US court issues $8.89bn default judgment against Nigeria

A United States District Court on Tuesday issued a default judgement affirming a $6.59 billion arbitral award against the Federal Government (FG), plus $2.3 billion in interest in a dispute that arose over a natural gas supply and processing agreement between it and a firm called Process and Industrial Developments Limited (P&ID).

The judgement was awarded against Nigeria because the FG failed to even appear in court to mount a defence.

The British Virgin Islands Headquartered P&ID on March 16 filed the petition (Process And Industrial Developments Limited V. Federal Republic Of Nigeria, et al., No. 1:18cv594, D. D.C.), to confirm a $6,597,000,000 English arbitral award that was earlier issued in its favour in London.

According to sources, the inability of Nigeria government to show up in court to defend itself led to the presiding Judge giving a default ruling which is a binding judgment in favour of (P&ID).

“Most often, a default judgment is in favour of a plaintiff when the defendant has not responded to a summons or has failed to appear before a court of law, which is what happened to the federal government and it’s a very sad scenario, ” an oil industry source told BusinessDay.

P&ID filed the petition to confirm the arbitral award pursuant to the Convention on the Recognition and Enforcement of Arbitral Awards.

The award was earlier issued in London in favour of P&ID and against the Federal Republic of Nigeria, a “foreign state” within the meaning of the Foreign Sovereign Immunities Act (FSIA), 28 U.S.C. § 1603(a), and the Ministry of Petroleum Resources of the Federal Republic of Nigeria.

P&ID submits that it entered a gas supply and processing agreement with Nigeria’s Ministry of Petroleum Resources in January 2010. Pursuant to the agreement, P&ID claims that it would build the necessary facilities and then refine natural gas into non associated natural gas for a period of 20 years.

The natural gas would be used by Nigeria to power its electrical grid. P&ID was to strip away heavy hydrocarbons known as Natural Gas Liquids (NGLs) in which P&ID would retain the NGLs as payment under the agreement.

P&ID said Nigeria was to make sure that all necessary pipelines and related infrastructure were installed and that arrangements were made with agencies and third parties to make sure the supply of gas was met pursuant to the agreement.

P&ID alleges that Nigeria failed to secure the agreed-upon quantity of gas and failed to complete the construction of the infrastructure.

P&ID alleges that as a result of Nigeria’s failure to comply with the agreement, it suffered a loss of 20 years’ worth of profits from the potential sale of NGLs.

After series of failed negotiation attempts, P&ID commenced arbitration against Nigeria and the Ministry of Petroleum Resources in London.

On July 3, 2014, the London tribunal found out that it had jurisdiction to decide whether it had jurisdiction over the case, the capacity of the ministry to enter the agreement for Nigeria and the validity of the agreement, considering P&ID’s incorporation in the British Islands, rather than Nigeria.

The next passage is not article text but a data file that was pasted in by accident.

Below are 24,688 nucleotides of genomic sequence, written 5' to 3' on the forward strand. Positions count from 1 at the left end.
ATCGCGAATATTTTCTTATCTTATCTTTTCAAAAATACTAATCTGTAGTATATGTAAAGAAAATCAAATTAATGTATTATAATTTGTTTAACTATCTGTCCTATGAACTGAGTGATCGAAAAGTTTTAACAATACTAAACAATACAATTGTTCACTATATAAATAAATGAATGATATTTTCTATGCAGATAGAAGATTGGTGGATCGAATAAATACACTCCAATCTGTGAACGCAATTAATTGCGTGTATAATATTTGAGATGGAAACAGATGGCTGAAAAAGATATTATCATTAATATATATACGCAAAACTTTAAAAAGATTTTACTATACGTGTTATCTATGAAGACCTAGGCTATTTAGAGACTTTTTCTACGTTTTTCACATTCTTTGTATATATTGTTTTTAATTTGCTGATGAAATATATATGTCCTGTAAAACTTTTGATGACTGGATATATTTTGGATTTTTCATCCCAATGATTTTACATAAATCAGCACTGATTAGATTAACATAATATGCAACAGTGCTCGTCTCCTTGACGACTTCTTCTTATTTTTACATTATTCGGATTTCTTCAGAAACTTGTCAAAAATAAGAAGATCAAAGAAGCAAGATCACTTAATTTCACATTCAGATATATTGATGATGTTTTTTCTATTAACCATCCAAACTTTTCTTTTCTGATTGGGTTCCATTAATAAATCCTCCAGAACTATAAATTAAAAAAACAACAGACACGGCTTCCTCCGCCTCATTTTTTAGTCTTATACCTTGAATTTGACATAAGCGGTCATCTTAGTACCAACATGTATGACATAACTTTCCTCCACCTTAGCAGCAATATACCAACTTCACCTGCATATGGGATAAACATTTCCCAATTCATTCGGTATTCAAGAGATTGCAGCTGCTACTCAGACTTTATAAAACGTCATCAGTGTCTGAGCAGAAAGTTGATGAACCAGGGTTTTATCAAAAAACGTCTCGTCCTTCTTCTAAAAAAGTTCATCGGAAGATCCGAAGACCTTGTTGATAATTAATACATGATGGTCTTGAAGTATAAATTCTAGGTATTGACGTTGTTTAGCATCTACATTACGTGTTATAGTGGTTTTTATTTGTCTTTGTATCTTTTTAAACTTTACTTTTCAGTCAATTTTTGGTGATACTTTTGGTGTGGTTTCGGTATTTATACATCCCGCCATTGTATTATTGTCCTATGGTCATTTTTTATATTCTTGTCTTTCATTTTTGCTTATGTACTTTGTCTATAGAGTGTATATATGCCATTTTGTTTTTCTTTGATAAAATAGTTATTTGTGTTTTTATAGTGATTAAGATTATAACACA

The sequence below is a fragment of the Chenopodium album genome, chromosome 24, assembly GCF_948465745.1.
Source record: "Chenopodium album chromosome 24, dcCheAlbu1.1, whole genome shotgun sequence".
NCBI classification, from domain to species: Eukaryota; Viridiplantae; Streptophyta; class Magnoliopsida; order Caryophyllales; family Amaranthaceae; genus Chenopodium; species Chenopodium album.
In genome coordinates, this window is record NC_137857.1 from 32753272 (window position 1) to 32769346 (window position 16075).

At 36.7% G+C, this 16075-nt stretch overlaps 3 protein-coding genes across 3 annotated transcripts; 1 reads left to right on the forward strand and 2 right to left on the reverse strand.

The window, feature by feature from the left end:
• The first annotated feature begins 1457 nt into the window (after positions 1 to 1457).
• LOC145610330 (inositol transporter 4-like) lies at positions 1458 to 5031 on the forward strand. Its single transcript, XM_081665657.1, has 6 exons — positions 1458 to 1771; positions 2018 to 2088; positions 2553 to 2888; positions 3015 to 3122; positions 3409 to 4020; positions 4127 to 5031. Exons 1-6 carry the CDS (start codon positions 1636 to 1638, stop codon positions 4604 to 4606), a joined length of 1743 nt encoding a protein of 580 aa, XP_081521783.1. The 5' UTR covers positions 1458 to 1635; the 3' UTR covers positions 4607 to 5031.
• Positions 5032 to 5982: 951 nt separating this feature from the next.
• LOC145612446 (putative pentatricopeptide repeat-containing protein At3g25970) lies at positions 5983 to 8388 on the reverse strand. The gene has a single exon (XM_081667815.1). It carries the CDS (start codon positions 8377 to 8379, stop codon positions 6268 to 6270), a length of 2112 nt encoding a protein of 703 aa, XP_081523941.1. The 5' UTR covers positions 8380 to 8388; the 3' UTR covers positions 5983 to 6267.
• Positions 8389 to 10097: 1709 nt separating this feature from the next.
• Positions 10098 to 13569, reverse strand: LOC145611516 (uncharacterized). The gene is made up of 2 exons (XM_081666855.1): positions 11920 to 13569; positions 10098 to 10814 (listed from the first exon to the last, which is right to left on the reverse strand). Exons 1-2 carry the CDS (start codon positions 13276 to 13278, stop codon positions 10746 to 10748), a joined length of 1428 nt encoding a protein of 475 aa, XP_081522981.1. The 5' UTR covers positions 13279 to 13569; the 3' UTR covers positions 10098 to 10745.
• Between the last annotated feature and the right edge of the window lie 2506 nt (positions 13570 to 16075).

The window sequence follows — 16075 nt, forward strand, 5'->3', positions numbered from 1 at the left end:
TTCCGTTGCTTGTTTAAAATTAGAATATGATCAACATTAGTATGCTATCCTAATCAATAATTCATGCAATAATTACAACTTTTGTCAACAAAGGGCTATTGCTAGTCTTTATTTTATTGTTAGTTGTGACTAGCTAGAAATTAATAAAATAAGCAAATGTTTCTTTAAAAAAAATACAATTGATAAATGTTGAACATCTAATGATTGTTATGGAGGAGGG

The tribunal found that it had jurisdiction under the United Kingdom’s Arbitration Act 1996, that the agreement between the parties was valid and that the petroleum ministry had the authority to enter the agreement.

In July 2015, the tribunal found that Nigeria failed to satisfy its obligations under the agreement and that P&ID was entitled to damages.

In response Nigeria filed an application to set aside the liability awarded in the England and Wales High Court, Commercial Court. The High Court dismissed the application, finding that it was untimely and that its objections to the award lacked merit.

Nigeria then filed an action to set aside the award in the Federal High Court of Nigeria, arguing that the seat of arbitration was Nigeria and that the Nigerian courts had jurisdiction over the dispute.

P&ID requested that the tribunal issue an order on the seat of arbitration. The tribunal found that the parties consented to London as the seat of arbitration. However, the Nigerian High Court granted Nigeria’s request to set aside the award.

On January 31, 2017, the tribunal issued a final award, ordering Nigeria and the ministry of petroleum resources to pay P&ID $6.5 billion plus interest.

As of March 16, 2018, P&ID submits that $2.3 billion in interest has accrued and continues to accrue. P&ID submits that Nigeria has not attempted to appeal the award in the United Kingdom or elsewhere.

P&ID asked the District Court in the United States to enter an order pursuant to 9 U.S. Code Section 207, 9 U.S.C. § 207, confirming the final award and enter a judgment in its favour and against Nigeria and the ministry, including interest.

P&ID sought costs and post-judgment compound interest, which was granted on Tuesday.

P&ID also sought an order that the District Court retain jurisdiction over the case for any future proceedings that could be necessary to enforce the award or judgments that it could obtain in Nigeria.

P&ID was represented by Marcus J. Green, Michael S. Kim and Josef M. Klazen of Kobre & Kim in Washington.


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